Presidential Election. The Result. Speech of Mr. Lincoln.
Abraham Lincoln and Andrew Johnson—whom an opposition journal, with rarest refinement and graceful courtesy, concentrating all its malignity into the intensest sentence possible, had characterized as “a rail-splitting buffoon and a boorish tailor, both from the backwoods, both growing up in uncouth ignorance”—these men of the people carried every loyal State, except Kentucky, New Jersey, and Delaware, the vote of soldiers in service having been almost universally given to them. Of the four million, thirty-four thousand, seven hundred and eighty-nine votes cast, Mr. Lincoln received, according to official returns, two million, two hundred and twentythree thousand, and thirty-five ; a majority on the aggregate popular vote, of four hundred and eleven thousand, two hundred and eighty-one. The President elect by a plurality in 1860, he was reëlected in 1864 by a majority decisive and unmistakable. Having been serenaded early in the morning following his reelection, by Pennsylvanians then in Washington, he thus gave utterance to his feelings :
“FRIENDS AND FELLow-CITIZENs:—Even before I had been informed by you that this compliment was paid me by loyal citizens of Pennsylvania friendly to me, I had inferred that you were of that portion of my countrymen who think that the best interests of the nation are to be subserved by the support of the present administration. I do not pretend to say that you, who think so, embrace all the patriotism and loyalty of the country; but I do believe, and I trust without personal interest, that the welfare of the country does require that such support and indorsement be given. I earnestly believe that the consequences of this day's work, if it be as you assume, and as now seems probable, will be to the lasting advantage if not to the very salvation of the country I cannot, at this hour, say what has been the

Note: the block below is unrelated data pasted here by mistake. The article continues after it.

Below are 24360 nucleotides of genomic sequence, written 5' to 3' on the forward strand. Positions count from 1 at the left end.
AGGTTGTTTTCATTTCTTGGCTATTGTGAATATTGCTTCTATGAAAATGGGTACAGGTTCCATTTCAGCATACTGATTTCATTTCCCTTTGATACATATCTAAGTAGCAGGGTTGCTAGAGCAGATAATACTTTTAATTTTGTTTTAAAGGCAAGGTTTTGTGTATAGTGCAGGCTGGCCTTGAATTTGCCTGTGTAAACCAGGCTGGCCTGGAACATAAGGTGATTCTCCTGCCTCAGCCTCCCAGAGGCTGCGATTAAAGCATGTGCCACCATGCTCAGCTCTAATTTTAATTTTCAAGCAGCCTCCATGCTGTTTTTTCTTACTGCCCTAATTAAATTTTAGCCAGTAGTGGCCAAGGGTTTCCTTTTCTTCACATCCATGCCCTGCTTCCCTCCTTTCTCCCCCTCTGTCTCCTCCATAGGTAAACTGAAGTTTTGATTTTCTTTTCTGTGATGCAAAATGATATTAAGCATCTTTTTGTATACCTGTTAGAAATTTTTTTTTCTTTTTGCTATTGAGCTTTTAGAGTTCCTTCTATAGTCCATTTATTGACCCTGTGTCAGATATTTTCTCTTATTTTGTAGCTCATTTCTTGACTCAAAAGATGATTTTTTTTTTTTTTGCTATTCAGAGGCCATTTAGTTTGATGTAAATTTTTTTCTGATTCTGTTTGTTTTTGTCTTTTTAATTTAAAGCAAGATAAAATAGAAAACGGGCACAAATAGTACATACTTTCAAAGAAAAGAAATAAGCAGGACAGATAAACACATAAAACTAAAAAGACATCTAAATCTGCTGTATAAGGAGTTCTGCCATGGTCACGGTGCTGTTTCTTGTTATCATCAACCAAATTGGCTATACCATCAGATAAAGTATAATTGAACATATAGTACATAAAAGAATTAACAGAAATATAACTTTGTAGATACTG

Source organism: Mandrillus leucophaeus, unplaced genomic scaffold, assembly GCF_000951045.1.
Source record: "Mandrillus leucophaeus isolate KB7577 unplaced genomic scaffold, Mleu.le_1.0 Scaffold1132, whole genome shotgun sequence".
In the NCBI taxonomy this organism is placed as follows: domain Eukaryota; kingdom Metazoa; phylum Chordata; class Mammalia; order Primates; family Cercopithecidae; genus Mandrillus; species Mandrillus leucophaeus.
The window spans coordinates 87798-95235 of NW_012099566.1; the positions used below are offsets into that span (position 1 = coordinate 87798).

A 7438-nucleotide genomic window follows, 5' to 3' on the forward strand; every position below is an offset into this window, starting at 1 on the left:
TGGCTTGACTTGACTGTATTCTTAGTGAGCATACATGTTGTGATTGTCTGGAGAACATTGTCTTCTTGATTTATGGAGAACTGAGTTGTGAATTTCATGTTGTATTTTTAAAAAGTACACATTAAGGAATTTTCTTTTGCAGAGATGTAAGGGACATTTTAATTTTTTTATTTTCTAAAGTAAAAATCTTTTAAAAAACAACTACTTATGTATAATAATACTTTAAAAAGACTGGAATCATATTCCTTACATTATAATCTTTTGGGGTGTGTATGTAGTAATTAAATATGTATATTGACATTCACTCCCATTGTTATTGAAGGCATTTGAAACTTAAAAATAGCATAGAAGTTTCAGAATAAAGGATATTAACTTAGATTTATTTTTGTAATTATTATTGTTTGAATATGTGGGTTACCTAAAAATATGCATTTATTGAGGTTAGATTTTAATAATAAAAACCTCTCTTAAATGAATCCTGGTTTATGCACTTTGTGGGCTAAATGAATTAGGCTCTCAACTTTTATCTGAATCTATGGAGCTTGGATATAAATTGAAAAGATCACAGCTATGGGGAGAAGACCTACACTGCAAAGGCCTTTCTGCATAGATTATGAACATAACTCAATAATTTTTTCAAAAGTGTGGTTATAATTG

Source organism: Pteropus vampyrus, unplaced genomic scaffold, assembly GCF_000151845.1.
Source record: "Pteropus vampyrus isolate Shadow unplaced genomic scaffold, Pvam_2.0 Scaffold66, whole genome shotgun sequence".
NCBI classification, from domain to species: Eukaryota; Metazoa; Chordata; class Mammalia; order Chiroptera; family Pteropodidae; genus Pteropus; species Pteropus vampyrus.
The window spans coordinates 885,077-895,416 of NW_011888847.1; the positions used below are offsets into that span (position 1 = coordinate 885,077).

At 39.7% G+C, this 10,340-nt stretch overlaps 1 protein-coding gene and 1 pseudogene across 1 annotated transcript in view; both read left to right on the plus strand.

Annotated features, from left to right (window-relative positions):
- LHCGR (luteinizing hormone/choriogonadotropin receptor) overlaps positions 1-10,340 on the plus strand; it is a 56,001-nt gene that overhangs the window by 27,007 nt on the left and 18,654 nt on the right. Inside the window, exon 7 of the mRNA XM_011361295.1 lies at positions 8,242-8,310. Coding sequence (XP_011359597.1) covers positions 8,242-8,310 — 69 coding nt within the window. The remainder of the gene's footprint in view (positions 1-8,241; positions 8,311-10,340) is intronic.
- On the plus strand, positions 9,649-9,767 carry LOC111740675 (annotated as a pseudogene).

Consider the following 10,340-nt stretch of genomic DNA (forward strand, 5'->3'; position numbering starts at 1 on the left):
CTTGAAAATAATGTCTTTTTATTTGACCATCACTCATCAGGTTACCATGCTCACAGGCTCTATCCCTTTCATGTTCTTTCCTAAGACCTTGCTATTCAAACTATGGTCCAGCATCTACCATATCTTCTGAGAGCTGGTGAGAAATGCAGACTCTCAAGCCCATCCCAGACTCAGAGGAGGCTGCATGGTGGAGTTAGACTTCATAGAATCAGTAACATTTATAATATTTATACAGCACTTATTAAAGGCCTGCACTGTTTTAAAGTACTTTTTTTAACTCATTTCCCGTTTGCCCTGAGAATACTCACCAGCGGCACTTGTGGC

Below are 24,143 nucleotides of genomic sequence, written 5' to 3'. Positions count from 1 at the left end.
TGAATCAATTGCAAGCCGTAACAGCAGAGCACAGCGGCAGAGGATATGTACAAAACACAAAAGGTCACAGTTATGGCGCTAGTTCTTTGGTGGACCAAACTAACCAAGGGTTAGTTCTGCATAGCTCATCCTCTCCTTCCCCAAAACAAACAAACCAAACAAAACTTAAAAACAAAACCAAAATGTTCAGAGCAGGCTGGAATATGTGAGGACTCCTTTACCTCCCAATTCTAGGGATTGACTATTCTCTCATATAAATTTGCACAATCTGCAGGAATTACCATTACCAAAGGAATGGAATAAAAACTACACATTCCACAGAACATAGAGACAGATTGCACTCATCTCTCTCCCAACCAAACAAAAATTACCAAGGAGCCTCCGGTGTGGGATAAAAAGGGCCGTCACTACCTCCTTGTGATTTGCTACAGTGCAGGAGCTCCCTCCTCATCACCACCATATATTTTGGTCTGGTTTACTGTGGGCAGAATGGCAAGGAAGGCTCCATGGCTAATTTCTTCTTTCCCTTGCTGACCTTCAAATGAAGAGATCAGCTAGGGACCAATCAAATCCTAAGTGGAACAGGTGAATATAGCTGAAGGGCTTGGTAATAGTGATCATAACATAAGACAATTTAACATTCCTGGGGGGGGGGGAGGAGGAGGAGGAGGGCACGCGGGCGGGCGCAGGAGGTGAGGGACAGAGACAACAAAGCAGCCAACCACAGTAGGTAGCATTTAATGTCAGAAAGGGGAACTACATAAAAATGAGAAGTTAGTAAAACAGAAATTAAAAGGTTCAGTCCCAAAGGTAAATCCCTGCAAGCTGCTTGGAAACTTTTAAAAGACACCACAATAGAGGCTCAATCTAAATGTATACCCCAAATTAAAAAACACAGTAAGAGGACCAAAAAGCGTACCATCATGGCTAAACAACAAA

Presidential Election. Speech to Pennsylvanians. Speech at a Serenade.
result of the election, but whatever it may be, I have no desire to modify this opinion : that all who have labored today in behalf of the Union organization, have wrought for the best interest of their country and the world, not only for the present, but for all future ages. I am thankful to God for this approval of the people; but while deeply grateful for this mark of their confidence in me, if I know my heart, my gratitude is free from any taint of personal triumph. I do not impugn the motives of any one opposed to me. It is no pleasure to me to triumph over any one, but I give thanks to the Almighty for this evidence of the people's resolution to stand by free government and the rights of humanity.”
When the result was definitely known, at a serenade given in his honor on the night of November 10th, by the various Lincoln and Johnson Clubs of the District, he said:
“It has long been a grave question whether any Government, not too strong for the liberties of its people, can be strong enough to maintain its existence in great emergencies. On this point the present rebellion brought our Government to a severe test, and a Presidential election occurring in a regular course during the rebellion, added not a little to the strain.
“If the loyal people united were put to the utmost of their strength by the rebellion, must they not fail when divided and partially paralyzed by a political war among themselves 7 But the election was a necessity—we can not have free government without elections; and if the rebellion could force us to forego or postpone a national election, it must fairly claim to have already conquered and ruined us. The strife of the election is but human nature practically applied to the facts of the case. What has occurred in this case must ever recur in similar cases. Human nature will not change. In any future great national trial, compared with the men of this, we shall have as weak and as strong, as silly and